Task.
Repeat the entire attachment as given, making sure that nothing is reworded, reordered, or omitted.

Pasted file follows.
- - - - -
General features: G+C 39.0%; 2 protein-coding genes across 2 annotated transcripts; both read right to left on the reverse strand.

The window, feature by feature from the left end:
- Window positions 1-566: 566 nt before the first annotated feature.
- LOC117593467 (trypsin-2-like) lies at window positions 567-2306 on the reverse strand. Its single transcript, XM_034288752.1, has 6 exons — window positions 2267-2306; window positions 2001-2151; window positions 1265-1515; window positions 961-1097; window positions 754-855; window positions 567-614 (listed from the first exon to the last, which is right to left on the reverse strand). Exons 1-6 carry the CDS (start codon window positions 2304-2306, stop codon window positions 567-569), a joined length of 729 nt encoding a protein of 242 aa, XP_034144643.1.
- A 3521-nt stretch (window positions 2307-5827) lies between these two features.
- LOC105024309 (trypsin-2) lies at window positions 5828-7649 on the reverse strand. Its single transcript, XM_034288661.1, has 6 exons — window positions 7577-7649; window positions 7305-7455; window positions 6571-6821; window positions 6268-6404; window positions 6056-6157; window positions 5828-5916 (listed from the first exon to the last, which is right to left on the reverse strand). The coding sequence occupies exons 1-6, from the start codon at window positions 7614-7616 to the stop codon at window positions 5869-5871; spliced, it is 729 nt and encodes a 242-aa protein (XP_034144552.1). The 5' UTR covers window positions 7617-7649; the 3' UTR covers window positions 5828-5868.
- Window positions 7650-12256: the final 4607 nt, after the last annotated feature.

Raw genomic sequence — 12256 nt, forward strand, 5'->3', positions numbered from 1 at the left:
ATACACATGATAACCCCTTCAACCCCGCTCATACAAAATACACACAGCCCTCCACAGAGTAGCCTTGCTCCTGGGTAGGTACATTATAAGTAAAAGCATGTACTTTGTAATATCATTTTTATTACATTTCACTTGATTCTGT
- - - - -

General features: G+C 39.0%; 2 protein-coding genes across 2 annotated transcripts; both read right to left on the reverse strand.

The window, feature by feature from the left end:
- Window positions 1-566: 566 nt before the first annotated feature.
- LOC117593467 (trypsin-2-like) lies at window positions 567-2306 on the reverse strand. Its single transcript, XM_034288752.1, has 6 exons — window positions 2267-2306; window positions 2001-2151; window positions 1265-1515; window positions 961-1097; window positions 754-855; window positions 567-614 (listed from the first exon to the last, which is right to left on the reverse strand). Exons 1-6 carry the CDS (start codon window positions 2304-2306, stop codon window positions 567-569), a joined length of 729 nt encoding a protein of 242 aa, XP_034144643.1.
- A 3521-nt stretch (window positions 2307-5827) lies between these two features.
- LOC105024309 (trypsin-2) lies at window positions 5828-7649 on the reverse strand. Its single transcript, XM_034288661.1, has 6 exons — window positions 7577-7649; window positions 7305-7455; window positions 6571-6821; window positions 6268-6404; window positions 6056-6157; window positions 5828-5916 (listed from the first exon to the last, which is right to left on the reverse strand). The coding sequence occupies exons 1-6, from the start codon at window positions 7614-7616 to the stop codon at window positions 5869-5871; spliced, it is 729 nt and encodes a 242-aa protein (XP_034144552.1). The 5' UTR covers window positions 7617-7649; the 3' UTR covers window positions 5828-5868.
- Window positions 7650-12256: the final 4607 nt, after the last annotated feature.

Raw genomic sequence — 12256 nt, forward strand, 5'->3', positions numbered from 1 at the left:
ATACACATGATAACCCCTTCAACCCCGCTCATACAAAATACACACAGCCCTCCACAGAGTAGCCTTGCTCCTGGGTAGGTACATTATAAGTAAAAGCATGTACTTTGTAATATCATTTTTATTACATTTCACTTGATTCTGT